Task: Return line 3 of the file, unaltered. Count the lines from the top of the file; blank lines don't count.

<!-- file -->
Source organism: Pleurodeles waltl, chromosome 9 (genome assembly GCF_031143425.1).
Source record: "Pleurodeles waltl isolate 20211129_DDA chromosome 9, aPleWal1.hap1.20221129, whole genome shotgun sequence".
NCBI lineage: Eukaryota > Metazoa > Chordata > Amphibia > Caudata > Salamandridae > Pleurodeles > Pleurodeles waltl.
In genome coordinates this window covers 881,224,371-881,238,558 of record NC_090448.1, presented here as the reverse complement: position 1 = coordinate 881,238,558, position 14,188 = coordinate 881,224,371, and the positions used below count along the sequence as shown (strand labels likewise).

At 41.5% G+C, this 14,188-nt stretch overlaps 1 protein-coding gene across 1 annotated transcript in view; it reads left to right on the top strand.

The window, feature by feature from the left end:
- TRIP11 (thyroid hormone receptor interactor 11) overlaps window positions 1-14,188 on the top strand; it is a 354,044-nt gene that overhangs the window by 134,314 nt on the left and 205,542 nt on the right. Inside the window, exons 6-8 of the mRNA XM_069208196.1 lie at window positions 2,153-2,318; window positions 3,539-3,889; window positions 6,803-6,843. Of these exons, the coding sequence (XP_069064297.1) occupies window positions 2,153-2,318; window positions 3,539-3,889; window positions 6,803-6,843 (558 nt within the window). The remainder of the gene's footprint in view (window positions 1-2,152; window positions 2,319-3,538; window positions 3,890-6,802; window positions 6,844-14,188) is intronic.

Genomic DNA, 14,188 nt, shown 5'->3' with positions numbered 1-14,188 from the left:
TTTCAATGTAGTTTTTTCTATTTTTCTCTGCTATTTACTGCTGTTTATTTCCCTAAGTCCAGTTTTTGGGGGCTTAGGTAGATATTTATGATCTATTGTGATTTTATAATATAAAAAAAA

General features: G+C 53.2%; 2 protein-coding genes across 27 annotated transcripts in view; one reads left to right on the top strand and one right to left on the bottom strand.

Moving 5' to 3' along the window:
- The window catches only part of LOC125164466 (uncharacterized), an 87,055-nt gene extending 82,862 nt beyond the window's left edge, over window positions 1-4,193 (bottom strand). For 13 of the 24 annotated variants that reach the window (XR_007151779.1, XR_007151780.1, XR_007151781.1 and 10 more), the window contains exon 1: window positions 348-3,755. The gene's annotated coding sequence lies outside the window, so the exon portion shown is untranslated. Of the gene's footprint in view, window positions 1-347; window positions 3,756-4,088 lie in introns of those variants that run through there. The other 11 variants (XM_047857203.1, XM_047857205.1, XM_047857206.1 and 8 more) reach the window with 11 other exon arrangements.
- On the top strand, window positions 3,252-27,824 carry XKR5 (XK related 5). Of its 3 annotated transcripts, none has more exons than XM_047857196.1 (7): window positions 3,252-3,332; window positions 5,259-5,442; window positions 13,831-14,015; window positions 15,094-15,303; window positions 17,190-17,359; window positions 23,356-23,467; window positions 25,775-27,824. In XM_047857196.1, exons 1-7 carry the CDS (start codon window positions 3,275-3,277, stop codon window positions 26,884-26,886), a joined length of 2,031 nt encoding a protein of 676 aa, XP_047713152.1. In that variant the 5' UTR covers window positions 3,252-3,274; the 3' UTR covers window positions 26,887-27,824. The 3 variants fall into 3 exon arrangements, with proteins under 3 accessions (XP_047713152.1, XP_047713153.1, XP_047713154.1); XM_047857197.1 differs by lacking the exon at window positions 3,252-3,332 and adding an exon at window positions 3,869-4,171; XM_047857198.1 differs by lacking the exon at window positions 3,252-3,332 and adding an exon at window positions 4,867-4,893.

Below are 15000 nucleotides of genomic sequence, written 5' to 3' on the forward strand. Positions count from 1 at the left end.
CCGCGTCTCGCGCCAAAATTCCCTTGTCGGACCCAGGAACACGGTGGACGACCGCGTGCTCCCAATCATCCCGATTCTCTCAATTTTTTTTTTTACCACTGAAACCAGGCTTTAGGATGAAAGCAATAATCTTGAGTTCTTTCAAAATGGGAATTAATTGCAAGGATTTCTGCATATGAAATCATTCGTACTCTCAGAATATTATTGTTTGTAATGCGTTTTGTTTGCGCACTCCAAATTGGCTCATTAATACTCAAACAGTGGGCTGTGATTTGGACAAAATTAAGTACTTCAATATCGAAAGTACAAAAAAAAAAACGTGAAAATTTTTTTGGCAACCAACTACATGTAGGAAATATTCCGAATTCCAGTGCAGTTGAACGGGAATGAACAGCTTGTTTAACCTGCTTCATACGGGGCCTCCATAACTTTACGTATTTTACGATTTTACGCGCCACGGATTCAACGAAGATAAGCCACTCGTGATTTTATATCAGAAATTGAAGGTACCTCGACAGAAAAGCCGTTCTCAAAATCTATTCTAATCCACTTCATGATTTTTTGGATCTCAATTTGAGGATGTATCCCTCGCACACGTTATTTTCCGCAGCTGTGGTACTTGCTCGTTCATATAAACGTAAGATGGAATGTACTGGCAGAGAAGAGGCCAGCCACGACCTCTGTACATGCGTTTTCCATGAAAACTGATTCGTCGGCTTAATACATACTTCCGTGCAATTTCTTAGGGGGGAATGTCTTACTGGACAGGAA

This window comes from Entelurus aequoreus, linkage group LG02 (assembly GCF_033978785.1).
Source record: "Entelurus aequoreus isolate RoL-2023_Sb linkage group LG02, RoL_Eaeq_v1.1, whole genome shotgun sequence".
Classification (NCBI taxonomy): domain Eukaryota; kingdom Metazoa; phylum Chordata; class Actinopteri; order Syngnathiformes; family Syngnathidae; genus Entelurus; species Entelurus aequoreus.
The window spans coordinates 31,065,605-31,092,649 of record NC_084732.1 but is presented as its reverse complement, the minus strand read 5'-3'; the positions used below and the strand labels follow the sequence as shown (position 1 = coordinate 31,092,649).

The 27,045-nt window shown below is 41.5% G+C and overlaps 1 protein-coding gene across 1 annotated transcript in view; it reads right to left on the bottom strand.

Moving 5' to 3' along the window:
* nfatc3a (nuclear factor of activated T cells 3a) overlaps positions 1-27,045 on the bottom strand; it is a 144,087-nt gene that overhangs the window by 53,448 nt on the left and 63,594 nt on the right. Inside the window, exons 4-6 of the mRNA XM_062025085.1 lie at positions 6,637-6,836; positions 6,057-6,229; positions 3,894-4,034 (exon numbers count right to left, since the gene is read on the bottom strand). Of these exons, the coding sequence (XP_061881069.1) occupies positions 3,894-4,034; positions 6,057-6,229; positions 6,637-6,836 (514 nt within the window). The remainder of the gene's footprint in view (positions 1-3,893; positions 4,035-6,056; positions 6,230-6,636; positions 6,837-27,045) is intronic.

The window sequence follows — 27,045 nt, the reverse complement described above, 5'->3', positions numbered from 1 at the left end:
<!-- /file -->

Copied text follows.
NCBI lineage: Eukaryota > Metazoa > Chordata > Amphibia > Caudata > Salamandridae > Pleurodeles > Pleurodeles waltl.